Tuesday - Saturday 10:00 am - 4:00 pm (closed holiday weekends)
Professional Distinction: Demonstrations, Exhibition, Instruction
It is gathering place, graced by weathered porch rockers that welcome you into an art gallery and gift shop rivaling New York’s finest.
It is a creative educator, grounding small-town children in history and the arts while big-city kids savor a taste of country life.
It is a museum that shelters yesterday’s culture of the islanders and watermen, and it is a farm that follows today’s best practices to cultivate the land.
Yet it is, most of all, a storyteller, safeguarding the wisdom of our past for the sake of the Eastern Shore’s future.
Education here feels a lot like fun
Standing just off Route 13, Barrier Islands Center wears many hats well. Here, history is in its heyday, from century-old photos and artifacts donated by Hog Island natives, to story-filled tours conducted by an island family descendant, to the mysterious twisted chimney of our own building.
But what was founded in 1996 as a place to preserve the heritage of Virginia’s 23 remote Barrier Islands has evolved into a wide-reaching initiative. Not only has Barrier Islands Center re-anchored the community to a fundamental legacy, it now connects residents up and down the Shore in a variety of meaningful ways.
With the Shore’s natural beauty offering fertile ground for the imagination, it’s no surprise that educational programs abound at the BIC. Each year we serve a growing number of students.
Teachers from local schools now rely on our exhibits and programs to move history out of the books and into the lives of their pupils. Our ever-changing summer camps fill up as fast as they hit the schedule, and Shore artisans hold workshops here that pass along authentic techniques to beginners of all ages, as they fashion their own heirlooms-to-be.
A center for education is just one way we’ve become a vital community resource.
Our roots in the community run deep
Listed on the National Register of Historic Places, Barrier Islands Center is housed at the Historic Almshouse Farm and comprises three noteworthy buildings. The oldest, known as the Quarter Kitchen, dates all the way back to 1725. Two almshouses, one from the 1890s and the other built in 1910, showcase architecture and construction techniques from those eras.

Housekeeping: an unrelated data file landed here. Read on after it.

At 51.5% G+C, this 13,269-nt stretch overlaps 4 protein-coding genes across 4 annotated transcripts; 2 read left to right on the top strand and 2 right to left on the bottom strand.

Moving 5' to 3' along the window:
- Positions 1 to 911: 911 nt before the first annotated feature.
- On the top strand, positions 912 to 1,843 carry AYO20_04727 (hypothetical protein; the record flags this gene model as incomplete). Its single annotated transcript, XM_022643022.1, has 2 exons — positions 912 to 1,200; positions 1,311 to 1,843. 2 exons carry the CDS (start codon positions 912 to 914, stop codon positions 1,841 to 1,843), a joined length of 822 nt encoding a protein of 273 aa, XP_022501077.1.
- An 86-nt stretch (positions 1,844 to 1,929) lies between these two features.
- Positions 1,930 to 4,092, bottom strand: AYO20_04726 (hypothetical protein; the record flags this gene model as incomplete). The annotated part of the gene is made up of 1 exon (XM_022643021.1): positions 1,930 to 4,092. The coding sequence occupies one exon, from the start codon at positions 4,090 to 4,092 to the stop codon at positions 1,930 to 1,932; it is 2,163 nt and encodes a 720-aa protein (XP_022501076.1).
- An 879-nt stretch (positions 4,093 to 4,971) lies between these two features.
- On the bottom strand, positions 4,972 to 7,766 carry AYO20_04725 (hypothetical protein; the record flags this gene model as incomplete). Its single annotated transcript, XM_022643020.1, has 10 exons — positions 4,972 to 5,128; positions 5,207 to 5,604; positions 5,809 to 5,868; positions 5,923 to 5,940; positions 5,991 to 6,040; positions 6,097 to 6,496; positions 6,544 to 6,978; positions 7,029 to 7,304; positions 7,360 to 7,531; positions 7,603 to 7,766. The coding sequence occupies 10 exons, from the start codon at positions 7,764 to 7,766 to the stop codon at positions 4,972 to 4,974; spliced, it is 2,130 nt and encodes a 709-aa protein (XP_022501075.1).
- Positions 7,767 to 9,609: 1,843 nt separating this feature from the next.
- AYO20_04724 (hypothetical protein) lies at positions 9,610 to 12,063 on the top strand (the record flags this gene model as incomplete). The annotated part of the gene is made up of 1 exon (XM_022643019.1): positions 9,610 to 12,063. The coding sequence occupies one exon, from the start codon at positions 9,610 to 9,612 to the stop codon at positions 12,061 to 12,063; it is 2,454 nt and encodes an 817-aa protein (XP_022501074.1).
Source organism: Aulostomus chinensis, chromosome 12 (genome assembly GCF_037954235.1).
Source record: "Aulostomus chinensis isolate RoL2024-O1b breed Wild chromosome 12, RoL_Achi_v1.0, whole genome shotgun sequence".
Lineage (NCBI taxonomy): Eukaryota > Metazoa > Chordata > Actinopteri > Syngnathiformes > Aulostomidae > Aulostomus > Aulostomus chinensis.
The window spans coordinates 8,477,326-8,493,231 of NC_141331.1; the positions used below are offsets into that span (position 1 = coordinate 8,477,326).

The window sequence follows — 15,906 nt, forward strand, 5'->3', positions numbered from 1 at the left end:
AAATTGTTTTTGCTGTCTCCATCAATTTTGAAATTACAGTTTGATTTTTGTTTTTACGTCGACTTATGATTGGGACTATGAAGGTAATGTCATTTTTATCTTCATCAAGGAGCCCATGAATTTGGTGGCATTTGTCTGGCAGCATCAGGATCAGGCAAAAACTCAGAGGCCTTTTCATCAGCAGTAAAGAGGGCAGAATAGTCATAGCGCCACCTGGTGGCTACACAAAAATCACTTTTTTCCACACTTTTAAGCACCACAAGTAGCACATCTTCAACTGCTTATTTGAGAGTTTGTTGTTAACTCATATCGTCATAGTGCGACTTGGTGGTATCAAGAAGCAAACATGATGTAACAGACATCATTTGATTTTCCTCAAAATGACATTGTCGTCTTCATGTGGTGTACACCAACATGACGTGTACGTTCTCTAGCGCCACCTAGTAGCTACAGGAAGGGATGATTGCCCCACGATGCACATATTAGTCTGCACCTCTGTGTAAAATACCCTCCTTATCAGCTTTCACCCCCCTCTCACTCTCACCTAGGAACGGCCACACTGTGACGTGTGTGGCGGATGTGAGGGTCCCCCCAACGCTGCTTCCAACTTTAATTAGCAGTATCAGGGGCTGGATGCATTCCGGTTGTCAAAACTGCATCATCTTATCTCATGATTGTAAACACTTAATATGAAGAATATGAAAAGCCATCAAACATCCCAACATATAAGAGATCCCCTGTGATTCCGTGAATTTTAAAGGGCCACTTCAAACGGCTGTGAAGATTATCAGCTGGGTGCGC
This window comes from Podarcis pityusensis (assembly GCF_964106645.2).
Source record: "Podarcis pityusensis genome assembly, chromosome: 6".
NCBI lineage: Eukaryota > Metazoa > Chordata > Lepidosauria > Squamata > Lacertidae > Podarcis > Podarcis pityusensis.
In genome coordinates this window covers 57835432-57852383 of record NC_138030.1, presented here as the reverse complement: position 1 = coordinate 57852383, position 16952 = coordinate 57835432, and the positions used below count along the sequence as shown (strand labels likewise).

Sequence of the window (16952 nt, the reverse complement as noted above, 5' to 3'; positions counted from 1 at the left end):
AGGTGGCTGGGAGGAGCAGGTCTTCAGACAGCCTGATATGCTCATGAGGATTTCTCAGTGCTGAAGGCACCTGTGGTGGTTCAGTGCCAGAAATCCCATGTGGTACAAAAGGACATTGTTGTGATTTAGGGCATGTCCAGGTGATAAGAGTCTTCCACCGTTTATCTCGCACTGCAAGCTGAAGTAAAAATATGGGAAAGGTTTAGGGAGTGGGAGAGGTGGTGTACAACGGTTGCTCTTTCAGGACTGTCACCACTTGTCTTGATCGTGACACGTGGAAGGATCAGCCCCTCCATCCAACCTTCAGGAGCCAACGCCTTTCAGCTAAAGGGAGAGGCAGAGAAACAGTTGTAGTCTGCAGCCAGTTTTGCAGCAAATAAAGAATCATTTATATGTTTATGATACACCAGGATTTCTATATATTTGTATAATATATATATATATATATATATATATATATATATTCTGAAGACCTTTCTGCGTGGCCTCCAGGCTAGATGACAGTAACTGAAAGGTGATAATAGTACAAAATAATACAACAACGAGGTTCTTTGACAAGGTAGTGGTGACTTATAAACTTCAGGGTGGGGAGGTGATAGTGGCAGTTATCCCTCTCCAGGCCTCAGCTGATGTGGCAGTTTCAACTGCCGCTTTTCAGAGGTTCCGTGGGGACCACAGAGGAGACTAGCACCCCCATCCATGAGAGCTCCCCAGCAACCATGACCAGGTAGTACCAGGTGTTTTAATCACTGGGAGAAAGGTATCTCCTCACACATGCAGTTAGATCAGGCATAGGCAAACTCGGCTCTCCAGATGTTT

Yet it’s the lives of the former Barrier Islands residents and their descendants that give these buildings their soul. When those families were forced to uproot themselves from the only life they knew and move to the mainland, sadly, they weren’t exactly welcomed warmly into the community. So having a place today that’s dedicated to not only preserving but celebrating their legacy – well, you can imagine the pride they now feel.
Then there’s the farm. Though we’re quickly accessible off the Shore’s main highway, you wouldn’t know it by the view from our front porch. Eighteen acres of farmland surround the BIC; we lease it to a respected local farmer who grows wheat and soybeans using no-till farming practices to protect the land.
We’d like to think that virtually everyone who lives on the Shore has attended one of our events. There’s the annual Oyster Roast, Art and Music on the Farm, camps and classes for children, art exhibits, wine-tastings, decoy-making classes, lectures on the Shore’s food history – there’s no end to the diversity of activities hosted by Barrier Islands Center. We’re nothing if not flexible, something we’ve no doubt learned from the people whose lives we showcase here.
With the hurricane of 1933, Mother Nature sealed the fate of those Barrier Island families. But in accepting the need to leave the islands behind for safety of the mainland, many of those hardy folk didn’t just pack up suitcases. They picked up entire houses, put them on barges, and floated them into their new lives.
Little did they know what a gift their wherewithal and indomitable spirit would be to the 21st century.